Is 80 the new 50?
Investing is typically thought of as a young man's game—the hot new tech company run by the 30-something wunderkind, the genius grad student who devised a market-beating software algorithm—but in recent weeks, it's become clear that the old guys are dominating today's market. There's the continuing fallout over the defenestration of Maurice Greenberg, the 80-year-old CEO of insurance giant AIG, and the associated tarnishing of 74-year-old Warren Buffett, still regarded as the world's greatest investor. Carl Icahn, 69, fresh off of browbeating oil-services company Kerr-McGee into returning cash to shareholders, last week won seats on the board of Blockbuster. Last Friday, he unveiled stakes in Rite Aid, Siebel Systems, and Hewlett-Packard. Icahn's a spring chicken compared with 87-year-old Kirk Kerkorian, whose tender offer for a chunk of General Motors captured headlines earlier this month. Septuagenarian Malcolm Glazer just took over Manchester United, perhaps the world's most celebrated sports franchise. And of course, markets around the globe eagerly anticipate every well-modulated word uttered by the chairman of the Federal Reserve, 79-year-old Alan Greenspan.
This isn't Wall Street, it's Cocoon.
In management, and investing, orthodoxy has long held that there is a direct correlation between age and competence. We all know that our faculties, energy level, and judgment tend to decline as we coast into senescence. That's one of the reasons many publicly held companies have mandatory retirement ages for CEOs and apply them even to icons such as Jack Welch.
The preference for youth over age would seem to be especially strong in today's investment industry, in which superhuman energy and intellect are required to stay on top. With so many young brains relentlessly seeking out inefficiencies, there wouldn't seem to be much of a place for seniors who still think BlackBerry is a flavor of jam.
Of course, anecdotal evidence proves that older CEOs can continue to manage—and micromanage—corporations well after they qualify for Social Security. And in investment management, 2005 could well turn out to be the year of the geezer.
The young guns at hedge funds are having a tough time: With the proliferation of funds and a stock market that is at once falling and not particularly volatile, money managers are finding it difficult to find an edge.
In some cases, the old guys are prospering at the kids' expense precisely because they're not part of the trendy young crowd. Take General Motors. Many hedge funds shorted the stock (after all, the company is faltering, and the stock might ultimately be worthless in a bankruptcy) while buying preferred shares or bonds (which pay hefty interest that the company is likely to be able to meet in the short term). Kerkorian ignored the crowd. He put in an above-the-market offer for the stock (thus screwing those who shorted the stock). At the same time the credit-rating agencies lowered ratings on GM's bonds, causing their value to fall.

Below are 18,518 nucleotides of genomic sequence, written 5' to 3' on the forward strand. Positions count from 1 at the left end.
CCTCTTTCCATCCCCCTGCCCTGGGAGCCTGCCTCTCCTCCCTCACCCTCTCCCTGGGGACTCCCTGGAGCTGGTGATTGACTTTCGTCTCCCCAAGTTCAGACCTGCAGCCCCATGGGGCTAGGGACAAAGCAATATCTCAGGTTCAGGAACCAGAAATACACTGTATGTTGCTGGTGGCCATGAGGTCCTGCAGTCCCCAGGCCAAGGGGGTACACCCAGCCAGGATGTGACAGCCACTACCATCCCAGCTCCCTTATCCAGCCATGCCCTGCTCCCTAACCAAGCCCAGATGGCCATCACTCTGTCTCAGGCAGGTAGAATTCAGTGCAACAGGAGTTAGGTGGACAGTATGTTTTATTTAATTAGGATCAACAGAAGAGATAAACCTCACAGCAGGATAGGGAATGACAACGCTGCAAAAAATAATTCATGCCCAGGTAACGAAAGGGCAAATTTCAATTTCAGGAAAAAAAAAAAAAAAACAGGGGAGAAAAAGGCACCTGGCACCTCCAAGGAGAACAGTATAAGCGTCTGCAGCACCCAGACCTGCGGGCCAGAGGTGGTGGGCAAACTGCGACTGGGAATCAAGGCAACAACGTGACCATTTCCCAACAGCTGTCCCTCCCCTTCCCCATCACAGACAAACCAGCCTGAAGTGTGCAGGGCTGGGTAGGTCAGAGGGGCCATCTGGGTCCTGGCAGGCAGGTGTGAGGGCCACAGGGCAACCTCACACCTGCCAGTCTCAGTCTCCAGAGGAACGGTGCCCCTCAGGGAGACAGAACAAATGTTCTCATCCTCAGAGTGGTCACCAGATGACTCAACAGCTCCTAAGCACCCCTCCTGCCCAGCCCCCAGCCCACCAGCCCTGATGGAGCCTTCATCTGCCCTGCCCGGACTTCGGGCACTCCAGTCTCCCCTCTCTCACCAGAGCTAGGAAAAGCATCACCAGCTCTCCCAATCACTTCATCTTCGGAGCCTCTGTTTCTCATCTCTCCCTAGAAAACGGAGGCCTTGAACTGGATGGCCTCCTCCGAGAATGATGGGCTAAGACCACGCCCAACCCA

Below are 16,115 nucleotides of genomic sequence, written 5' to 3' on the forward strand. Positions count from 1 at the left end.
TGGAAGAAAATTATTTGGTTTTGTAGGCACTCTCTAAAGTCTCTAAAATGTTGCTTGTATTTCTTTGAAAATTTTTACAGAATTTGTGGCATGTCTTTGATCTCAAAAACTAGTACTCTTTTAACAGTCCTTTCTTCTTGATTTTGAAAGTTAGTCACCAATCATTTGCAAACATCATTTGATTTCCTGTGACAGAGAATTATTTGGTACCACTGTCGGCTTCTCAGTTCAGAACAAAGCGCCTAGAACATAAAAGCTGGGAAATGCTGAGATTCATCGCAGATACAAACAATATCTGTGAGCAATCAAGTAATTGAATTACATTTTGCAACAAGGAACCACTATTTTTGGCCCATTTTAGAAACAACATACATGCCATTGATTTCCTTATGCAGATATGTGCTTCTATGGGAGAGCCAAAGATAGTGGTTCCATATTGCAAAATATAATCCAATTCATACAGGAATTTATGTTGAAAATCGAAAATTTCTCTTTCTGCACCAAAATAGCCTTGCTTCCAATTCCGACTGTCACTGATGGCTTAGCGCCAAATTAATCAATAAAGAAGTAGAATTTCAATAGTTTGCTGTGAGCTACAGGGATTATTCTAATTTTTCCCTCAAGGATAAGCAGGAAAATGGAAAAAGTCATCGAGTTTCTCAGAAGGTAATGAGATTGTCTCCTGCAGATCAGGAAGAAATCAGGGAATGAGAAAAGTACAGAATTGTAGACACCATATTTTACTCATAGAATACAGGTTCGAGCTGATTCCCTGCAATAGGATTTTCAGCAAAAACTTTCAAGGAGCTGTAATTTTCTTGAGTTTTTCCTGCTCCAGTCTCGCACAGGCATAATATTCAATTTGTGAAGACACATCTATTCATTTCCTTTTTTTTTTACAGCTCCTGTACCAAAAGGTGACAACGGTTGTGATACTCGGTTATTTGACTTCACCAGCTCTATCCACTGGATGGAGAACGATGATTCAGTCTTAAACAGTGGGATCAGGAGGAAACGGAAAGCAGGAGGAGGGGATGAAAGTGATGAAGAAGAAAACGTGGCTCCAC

Some very old investors also continue to thrive in difficult market conditions because it's an industry in which there is a huge survivorship bias. People who are still active as big-time investors in their 70s and 80s are exceptional for two reasons. First, it's an extraordinarily tough and grueling business that is more analogous to sports than to corporate management. It's difficult to maintain a high level of performance over a few decades, and a few bad years can end a career. So anyone who can survive for a generation must be really good. Second, because the compensation is so high, it's very tempting for those who have been successful to retire when markets turn difficult or when they start to sense mortality. People like Kerkorian and Buffett are thus endowed with a rare combination of investing skills and obsession.
That doesn't explain why investors like Kerkorian, Icahn, and Glazer are now wading into risky situations. Wouldn't it be easier to simply pick out some good hedge funds rather than try to turn GM around? Why should Glazer bother with trying to win over hordes of hostile British soccer fans when he could make plenty of money in quiet U.S. businesses?
Perhaps there's a geriatric counterpart to the Wall Street archetype of the young man on the make. Maybe old men have more biological reasons to be in a hurry. Kirk Kerkorian has to be aware that every deal could be his last. So why not swing for the fences?
For other old moneybags, getting involved in big deals at an advanced age may be a late chance to alter a popular perception. In the 1980s, Carl Icahn's efforts to enrich himself at the expense of other stakeholders garnered him a reputation as a greenmailer. But if Icahn hasn't exactly mellowed (Paul Kedrosky posted Icahn's performance on Blockbuster's conference call here), he has evolved. Icahn has become a prominent philanthropist, and his recent activism has tended to enrich all shareholders at the companies in which he becomes involved.
If the 1990s brought us the New Economy, this decade could revive the Old Economy—the Really Old Economy.